6 lessons young leaders can adapt from Fred Flintstone

The Flintstones

Fred Flintstone is the leading character of the animated sitcom The Flintstones, which aired from 1960 to 1966. Fred is the husband of Wilma Flintstone and father of Pebbles Flintstone. His best friend is his next door neighbor, Barney, who has a wife named Betty and an adopted son, named Bamm-Bamm. It was telecasted throughout the 80s and 90s and even early 2000s worldwide. It remained one of the most watched cartoons which was translated in multiple languages worldwide.

Fred lives in the fictional prehistoric town of Bedrock, a world where dinosaurs coexist with modernized cave people and the cave people enjoy “primitive” versions of modern conveniences such as telephones, automobiles, and washing machines. Fred’s trademark catchphrase yell is “yabba dabba doo!”, a phrase that was originally his club’s cheer, and later adopted as part of the theme song from the third season on and used in the 1994 live-action Flintstones movie.

Continuing our leadership lessons for young minds, today let’s find out 8 things you can actually learn and adapt from Fred Flintstone.

  1. Short Temper is never a solution to anything

    The current generation is short tempered. They get offended over everything (I’ve always stated before), and they are always angry. In the animated series, Fred Flintstone is shown as a bit of a blabbermouth; his lack of temper controlling power is the plot device for several episodes. The young leaders who would govern the next generation watching these classic cartoons can learn that a short fuse often leads to unnecessary complications.
  2. Work and Money is important

    Fred spends a lot of hours in the quarry turning big rocks into smaller ones, here he is constantly tasked by the rich owner Mr Slate, constantly throwing curveballs his way. Slate lives like a king while others in town struggle, all of which is made more ridiculous when you realise that rocks (the most abundant thing around them) are their currency. Choosing a right path even in the leadership is important. Don’t invest too much time in something that is profitable to others but you’re only getting exhausted. Be smart about life choices both as an employee and a leader.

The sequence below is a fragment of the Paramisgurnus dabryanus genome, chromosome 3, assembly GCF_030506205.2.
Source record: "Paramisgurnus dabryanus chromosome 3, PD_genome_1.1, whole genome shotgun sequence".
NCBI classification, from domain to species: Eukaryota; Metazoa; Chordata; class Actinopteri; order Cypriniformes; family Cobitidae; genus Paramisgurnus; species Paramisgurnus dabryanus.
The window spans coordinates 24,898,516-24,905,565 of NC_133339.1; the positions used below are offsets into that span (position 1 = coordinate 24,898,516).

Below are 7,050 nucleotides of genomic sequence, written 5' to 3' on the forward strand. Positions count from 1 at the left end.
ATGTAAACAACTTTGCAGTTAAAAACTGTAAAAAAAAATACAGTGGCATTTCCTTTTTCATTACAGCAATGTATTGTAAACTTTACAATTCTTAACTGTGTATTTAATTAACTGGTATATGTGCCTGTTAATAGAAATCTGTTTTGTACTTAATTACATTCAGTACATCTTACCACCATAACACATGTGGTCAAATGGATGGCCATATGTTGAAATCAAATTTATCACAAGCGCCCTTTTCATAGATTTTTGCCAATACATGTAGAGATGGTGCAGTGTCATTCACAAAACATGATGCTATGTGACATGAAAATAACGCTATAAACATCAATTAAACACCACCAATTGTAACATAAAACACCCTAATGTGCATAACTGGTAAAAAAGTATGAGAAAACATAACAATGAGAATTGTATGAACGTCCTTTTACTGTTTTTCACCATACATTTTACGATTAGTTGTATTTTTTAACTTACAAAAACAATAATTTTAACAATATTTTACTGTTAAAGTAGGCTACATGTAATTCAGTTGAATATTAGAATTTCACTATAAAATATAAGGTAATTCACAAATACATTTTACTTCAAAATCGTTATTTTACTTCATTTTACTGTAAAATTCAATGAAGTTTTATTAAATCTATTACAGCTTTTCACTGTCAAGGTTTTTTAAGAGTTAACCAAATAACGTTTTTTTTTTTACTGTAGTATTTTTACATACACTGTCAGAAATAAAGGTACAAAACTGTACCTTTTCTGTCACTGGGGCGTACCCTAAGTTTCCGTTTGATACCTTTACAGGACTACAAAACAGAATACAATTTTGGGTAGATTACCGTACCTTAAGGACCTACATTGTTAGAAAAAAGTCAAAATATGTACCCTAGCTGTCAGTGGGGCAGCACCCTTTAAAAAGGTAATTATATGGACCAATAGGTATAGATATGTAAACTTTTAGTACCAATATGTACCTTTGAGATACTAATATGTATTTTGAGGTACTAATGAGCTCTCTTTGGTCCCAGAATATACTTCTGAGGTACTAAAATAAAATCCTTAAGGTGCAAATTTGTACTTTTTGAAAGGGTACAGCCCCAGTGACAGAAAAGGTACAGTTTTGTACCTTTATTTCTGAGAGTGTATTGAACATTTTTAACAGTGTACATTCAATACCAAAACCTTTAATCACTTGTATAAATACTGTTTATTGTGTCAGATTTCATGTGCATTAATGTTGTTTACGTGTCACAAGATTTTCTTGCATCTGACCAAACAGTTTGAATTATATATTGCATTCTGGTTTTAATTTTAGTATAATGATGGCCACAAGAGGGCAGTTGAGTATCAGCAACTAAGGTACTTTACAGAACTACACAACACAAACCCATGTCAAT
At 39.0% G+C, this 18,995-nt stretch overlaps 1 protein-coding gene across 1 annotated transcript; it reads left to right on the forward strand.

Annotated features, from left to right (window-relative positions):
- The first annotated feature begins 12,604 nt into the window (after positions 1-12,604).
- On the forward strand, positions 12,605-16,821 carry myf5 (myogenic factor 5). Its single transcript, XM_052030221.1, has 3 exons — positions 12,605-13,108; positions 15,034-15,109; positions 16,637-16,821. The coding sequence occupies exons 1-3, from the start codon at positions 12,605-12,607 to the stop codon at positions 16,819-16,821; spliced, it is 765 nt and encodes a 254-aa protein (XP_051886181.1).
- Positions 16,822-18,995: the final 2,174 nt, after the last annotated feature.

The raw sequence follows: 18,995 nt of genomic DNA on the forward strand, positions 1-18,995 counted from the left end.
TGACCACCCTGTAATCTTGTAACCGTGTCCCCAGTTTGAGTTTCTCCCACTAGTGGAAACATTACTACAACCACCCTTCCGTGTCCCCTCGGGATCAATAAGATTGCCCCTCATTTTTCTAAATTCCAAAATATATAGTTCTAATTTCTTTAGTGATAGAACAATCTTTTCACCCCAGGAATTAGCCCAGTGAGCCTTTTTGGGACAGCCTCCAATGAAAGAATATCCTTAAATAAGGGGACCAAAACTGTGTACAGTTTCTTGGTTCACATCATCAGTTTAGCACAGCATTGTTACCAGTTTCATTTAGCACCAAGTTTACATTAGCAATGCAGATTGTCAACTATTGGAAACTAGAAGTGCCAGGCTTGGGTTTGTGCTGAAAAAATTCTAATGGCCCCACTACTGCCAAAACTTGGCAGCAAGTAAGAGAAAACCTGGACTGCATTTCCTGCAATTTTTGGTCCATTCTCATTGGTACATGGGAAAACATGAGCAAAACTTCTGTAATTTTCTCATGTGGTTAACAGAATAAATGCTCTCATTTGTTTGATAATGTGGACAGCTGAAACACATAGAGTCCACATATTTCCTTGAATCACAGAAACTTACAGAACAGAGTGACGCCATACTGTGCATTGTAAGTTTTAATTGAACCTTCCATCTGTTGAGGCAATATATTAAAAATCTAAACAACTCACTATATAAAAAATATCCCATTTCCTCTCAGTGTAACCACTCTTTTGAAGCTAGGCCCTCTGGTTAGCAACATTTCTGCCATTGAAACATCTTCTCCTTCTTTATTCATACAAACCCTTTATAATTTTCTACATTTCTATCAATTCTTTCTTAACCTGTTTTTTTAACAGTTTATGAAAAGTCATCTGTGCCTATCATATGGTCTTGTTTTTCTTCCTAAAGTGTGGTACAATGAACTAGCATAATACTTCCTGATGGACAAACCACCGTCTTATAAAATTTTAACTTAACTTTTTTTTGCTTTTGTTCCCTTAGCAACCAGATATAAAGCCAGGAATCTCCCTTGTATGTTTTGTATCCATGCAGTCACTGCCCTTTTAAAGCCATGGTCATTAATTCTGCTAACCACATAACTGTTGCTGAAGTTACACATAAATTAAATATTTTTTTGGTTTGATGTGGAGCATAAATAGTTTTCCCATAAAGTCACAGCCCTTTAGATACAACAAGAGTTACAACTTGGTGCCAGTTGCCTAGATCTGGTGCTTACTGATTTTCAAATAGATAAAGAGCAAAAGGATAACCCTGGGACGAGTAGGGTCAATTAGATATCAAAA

3. Amend your Mistakes

    When You Make Mistakes, clarify, get better and solve it ASAP – Fred often finds himself on the wrong end of his classic schemes, creating the necessity to make apologies. However, he’s always genuinely sorry and makes an impressive effort to apologize profusely when he upsets someone.
  4. Make yourself memorable

    Despite being introduced more than fifty years ago, Fred Flintstone is still instantly recognizable. In addition to his cartoon roles, he’s also been portrayed in live-action films, teaching kids that a well-loved character never goes out of style. Live a lasting remark on anyone and everyone you meet. You are mortal, your name isn’t. Remember that.
  5. Refusing Complacency is Okay

    Most of Fred’s schemes revolve around financial gain, as he’s dedicated to making sure that his family is well taken care of. The success, happiness and health of Wilma and Pebbles are the driving force behind his refusal to be complacent; kids watching him strive to improve his quality of life can learn a very valuable lesson about goals and determination. Leaders need that. Be a leader at home and only then you can lead the world as it is supposed to me.
  6. Good Friends Are The Greatest Treasure

    Though Fred is focused on providing the best possible life for his family, he also understands the value of the Rubble family’s friendship. The families spend much of their time together, with Barney often helping Fred during his schemes.

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